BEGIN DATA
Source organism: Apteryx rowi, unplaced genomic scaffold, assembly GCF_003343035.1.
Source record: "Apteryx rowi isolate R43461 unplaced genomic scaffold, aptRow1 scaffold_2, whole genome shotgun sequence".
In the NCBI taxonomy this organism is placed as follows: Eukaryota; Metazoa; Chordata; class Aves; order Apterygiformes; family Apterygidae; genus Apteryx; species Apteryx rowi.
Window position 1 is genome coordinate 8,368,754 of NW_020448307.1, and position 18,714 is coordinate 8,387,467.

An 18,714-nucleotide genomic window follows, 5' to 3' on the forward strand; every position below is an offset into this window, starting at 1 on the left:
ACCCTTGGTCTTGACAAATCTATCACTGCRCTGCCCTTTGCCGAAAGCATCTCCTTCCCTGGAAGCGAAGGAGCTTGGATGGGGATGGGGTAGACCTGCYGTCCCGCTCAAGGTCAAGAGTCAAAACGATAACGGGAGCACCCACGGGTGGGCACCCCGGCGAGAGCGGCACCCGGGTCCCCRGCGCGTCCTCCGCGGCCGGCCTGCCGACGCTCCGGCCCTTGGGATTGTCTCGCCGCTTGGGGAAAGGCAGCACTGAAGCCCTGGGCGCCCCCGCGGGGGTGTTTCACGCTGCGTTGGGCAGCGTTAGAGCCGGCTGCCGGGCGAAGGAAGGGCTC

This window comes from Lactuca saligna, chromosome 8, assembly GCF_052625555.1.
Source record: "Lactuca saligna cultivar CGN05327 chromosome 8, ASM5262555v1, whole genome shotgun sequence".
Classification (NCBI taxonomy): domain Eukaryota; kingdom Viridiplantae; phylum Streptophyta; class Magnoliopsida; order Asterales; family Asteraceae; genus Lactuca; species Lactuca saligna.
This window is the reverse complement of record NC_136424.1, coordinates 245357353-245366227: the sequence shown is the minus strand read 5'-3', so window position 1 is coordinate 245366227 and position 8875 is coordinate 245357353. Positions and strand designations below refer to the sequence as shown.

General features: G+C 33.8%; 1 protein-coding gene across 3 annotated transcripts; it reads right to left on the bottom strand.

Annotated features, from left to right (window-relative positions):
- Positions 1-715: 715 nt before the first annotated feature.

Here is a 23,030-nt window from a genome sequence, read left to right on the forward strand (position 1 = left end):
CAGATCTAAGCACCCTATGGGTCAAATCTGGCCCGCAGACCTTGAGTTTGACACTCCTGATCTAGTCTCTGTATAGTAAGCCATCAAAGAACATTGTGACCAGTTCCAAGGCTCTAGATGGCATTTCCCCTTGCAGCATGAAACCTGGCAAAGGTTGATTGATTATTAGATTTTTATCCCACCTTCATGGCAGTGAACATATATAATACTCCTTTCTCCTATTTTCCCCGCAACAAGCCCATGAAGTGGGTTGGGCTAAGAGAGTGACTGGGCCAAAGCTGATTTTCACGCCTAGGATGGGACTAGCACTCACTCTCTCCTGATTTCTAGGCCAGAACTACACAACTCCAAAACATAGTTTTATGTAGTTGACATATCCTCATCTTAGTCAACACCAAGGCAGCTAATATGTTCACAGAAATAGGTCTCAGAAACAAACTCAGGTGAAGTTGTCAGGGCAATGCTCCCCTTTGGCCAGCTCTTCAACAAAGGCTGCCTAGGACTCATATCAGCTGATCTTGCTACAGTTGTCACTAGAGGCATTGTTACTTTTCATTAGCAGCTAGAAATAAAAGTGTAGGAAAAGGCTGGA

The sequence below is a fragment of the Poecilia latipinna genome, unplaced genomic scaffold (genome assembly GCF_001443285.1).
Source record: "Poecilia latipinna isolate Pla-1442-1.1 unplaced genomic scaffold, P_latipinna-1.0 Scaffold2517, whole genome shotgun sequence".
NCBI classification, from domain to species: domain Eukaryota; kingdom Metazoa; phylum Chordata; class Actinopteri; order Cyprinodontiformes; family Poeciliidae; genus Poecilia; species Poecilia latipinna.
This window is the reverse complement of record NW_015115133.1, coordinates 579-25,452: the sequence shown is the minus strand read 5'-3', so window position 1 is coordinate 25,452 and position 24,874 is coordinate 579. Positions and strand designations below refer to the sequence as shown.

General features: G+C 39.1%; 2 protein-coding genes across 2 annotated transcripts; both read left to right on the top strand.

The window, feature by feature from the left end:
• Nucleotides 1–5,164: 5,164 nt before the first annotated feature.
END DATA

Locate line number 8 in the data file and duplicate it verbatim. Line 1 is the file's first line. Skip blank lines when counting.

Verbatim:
Source record: "Lactuca saligna cultivar CGN05327 chromosome 8, ASM5262555v1, whole genome shotgun sequence".